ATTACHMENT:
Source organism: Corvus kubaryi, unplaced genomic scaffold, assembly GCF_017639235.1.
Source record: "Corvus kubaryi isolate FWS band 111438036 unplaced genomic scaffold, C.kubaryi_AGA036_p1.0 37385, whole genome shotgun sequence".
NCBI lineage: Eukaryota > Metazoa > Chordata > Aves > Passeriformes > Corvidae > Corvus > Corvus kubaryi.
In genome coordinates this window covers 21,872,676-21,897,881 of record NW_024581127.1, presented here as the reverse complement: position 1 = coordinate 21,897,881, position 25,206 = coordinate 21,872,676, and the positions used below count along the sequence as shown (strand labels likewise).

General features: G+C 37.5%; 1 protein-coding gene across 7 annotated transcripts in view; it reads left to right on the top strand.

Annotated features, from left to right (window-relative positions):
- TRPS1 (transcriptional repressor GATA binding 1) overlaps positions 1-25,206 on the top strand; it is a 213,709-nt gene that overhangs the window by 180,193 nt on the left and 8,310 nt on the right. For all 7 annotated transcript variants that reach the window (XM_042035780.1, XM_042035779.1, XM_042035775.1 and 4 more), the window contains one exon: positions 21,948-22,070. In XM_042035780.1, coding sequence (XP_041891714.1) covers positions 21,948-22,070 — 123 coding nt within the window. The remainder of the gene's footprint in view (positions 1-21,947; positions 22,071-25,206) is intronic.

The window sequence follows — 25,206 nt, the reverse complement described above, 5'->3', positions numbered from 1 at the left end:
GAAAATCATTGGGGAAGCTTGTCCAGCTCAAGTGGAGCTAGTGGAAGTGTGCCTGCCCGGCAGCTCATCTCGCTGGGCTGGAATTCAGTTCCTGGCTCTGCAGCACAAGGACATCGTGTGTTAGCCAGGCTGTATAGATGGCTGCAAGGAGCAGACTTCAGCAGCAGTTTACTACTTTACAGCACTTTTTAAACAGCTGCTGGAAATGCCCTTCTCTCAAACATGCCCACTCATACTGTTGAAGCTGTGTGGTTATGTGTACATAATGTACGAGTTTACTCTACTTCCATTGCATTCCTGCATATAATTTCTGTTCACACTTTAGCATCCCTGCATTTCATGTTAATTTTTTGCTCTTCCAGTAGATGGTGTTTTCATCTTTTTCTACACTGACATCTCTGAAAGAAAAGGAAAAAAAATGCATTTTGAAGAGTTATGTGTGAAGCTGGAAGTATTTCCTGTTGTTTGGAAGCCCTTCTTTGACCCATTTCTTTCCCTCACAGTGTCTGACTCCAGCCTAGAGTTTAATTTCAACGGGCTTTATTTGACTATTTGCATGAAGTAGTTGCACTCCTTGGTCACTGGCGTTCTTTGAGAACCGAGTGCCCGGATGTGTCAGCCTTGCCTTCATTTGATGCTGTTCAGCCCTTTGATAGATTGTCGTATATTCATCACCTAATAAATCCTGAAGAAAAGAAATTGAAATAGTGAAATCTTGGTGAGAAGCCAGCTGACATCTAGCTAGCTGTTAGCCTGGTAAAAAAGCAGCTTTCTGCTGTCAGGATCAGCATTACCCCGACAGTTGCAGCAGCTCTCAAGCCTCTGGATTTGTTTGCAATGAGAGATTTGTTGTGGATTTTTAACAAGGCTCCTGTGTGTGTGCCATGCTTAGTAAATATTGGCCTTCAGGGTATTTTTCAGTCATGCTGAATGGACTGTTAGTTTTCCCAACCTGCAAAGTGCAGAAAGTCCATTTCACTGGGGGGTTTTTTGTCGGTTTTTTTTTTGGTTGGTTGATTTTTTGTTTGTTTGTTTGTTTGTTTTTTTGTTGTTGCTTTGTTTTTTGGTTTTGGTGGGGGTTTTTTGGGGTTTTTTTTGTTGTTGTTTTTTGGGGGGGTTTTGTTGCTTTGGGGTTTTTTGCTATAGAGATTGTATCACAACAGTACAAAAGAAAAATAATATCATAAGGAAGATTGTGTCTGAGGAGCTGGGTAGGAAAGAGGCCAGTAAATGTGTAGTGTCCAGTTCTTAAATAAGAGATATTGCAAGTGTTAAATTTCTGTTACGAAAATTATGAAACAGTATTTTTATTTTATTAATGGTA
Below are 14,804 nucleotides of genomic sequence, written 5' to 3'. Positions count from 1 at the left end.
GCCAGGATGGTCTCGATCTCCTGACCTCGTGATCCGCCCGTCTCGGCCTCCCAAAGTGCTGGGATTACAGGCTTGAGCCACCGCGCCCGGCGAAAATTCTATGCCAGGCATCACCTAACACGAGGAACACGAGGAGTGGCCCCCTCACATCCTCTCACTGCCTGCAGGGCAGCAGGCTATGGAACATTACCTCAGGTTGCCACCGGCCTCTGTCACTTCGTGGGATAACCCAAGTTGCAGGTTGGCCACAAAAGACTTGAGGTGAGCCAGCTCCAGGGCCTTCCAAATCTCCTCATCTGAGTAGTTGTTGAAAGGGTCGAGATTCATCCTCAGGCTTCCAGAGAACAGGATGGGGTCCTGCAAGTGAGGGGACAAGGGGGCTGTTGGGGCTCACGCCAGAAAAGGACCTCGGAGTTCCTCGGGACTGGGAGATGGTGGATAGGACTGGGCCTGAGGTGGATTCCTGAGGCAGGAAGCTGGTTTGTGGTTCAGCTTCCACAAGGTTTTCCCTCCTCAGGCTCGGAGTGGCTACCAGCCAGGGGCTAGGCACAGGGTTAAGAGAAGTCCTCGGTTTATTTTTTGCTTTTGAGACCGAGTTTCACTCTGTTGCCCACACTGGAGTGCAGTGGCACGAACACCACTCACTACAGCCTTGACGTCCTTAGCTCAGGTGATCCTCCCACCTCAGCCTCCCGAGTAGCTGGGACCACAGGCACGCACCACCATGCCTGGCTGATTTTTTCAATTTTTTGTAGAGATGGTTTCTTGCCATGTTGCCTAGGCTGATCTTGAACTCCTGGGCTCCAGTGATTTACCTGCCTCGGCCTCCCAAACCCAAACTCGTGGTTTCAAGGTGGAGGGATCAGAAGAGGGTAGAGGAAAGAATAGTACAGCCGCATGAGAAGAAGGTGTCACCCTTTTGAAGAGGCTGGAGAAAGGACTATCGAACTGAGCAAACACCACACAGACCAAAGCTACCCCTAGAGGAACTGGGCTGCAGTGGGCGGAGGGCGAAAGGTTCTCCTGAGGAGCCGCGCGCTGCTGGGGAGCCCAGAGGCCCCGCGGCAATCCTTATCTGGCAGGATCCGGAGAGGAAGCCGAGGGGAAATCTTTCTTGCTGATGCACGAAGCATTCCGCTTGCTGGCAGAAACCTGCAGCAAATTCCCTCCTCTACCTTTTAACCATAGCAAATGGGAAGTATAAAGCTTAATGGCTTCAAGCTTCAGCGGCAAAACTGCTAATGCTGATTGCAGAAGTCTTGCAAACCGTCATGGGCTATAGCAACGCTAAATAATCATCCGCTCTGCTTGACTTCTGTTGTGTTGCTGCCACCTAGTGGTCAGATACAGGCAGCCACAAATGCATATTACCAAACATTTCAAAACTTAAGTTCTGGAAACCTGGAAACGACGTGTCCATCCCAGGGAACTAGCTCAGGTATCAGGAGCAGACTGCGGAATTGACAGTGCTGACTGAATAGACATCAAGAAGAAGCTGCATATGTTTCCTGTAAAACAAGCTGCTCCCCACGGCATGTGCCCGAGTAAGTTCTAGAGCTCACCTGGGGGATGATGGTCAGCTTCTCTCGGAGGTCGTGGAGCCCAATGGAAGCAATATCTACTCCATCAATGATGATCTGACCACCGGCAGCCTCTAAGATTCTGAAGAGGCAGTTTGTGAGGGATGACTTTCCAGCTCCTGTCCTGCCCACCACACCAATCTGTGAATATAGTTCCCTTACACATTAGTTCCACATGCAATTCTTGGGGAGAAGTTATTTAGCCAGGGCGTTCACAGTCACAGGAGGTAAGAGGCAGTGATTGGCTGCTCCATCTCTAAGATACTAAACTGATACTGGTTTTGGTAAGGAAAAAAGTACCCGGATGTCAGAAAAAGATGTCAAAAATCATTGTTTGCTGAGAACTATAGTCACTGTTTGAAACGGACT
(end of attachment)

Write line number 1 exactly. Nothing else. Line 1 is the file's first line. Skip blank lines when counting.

Source organism: Corvus kubaryi, unplaced genomic scaffold, assembly GCF_017639235.1.